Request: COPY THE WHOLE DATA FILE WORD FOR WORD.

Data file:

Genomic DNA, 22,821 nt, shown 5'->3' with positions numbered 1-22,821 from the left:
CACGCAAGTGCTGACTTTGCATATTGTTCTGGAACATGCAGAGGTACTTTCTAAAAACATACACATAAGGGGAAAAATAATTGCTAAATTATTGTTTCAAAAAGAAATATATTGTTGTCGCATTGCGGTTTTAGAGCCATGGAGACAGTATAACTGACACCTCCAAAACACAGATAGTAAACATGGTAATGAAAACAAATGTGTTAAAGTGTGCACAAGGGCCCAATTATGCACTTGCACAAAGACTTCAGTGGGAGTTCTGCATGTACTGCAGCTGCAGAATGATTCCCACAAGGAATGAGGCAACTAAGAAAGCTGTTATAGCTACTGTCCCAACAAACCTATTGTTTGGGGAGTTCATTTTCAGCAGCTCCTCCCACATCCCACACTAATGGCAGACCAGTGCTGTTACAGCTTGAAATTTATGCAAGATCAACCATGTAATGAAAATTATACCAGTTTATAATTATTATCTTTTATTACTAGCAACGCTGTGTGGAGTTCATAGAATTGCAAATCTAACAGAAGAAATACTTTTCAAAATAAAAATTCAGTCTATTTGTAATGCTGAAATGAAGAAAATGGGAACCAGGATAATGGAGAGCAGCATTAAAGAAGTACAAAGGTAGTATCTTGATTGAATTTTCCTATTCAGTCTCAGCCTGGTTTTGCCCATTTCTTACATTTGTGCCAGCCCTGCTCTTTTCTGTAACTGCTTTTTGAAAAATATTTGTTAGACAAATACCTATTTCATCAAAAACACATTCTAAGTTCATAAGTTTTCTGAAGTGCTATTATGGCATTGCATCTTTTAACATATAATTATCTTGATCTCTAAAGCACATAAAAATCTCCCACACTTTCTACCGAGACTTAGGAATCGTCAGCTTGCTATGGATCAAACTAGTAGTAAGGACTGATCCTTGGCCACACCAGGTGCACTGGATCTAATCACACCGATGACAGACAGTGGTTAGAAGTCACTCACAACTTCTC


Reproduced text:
Genomic DNA, 22,821 nt, shown 5'->3' with positions numbered 1-22,821 from the left:
CACGCAAGTGCTGACTTTGCATATTGTTCTGGAACATGCAGAGGTACTTTCTAAAAACATACACATAAGGGGAAAAATAATTGCTAAATTATTGTTTCAAAAAGAAATATATTGTTGTCGCATTGCGGTTTTAGAGCCATGGAGACAGTATAACTGACACCTCCAAAACACAGATAGTAAACATGGTAATGAAAACAAATGTGTTAAAGTGTGCACAAGGGCCCAATTATGCACTTGCACAAAGACTTCAGTGGGAGTTCTGCATGTACTGCAGCTGCAGAATGATTCCCACAAGGAATGAGGCAACTAAGAAAGCTGTTATAGCTACTGTCCCAACAAACCTATTGTTTGGGGAGTTCATTTTCAGCAGCTCCTCCCACATCCCACACTAATGGCAGACCAGTGCTGTTACAGCTTGAAATTTATGCAAGATCAACCATGTAATGAAAATTATACCAGTTTATAATTATTATCTTTTATTACTAGCAACGCTGTGTGGAGTTCATAGAATTGCAAATCTAACAGAAGAAATACTTTTCAAAATAAAAATTCAGTCTATTTGTAATGCTGAAATGAAGAAAATGGGAACCAGGATAATGGAGAGCAGCATTAAAGAAGTACAAAGGTAGTATCTTGATTGAATTTTCCTATTCAGTCTCAGCCTGGTTTTGCCCATTTCTTACATTTGTGCCAGCCCTGCTCTTTTCTGTAACTGCTTTTTGAAAAATATTTGTTAGACAAATACCTATTTCATCAAAAACACATTCTAAGTTCATAAGTTTTCTGAAGTGCTATTATGGCATTGCATCTTTTAACATATAATTATCTTGATCTCTAAAGCACATAAAAATCTCCCACACTTTCTACCGAGACTTAGGAATCGTCAGCTTGCTATGGATCAAACTAGTAGTAAGGACTGATCCTTGGCCACACCAGGTGCACTGGATCTAATCACACCGATGACAGACAGTGGTTAGAAGTCACTCACAACTTCTC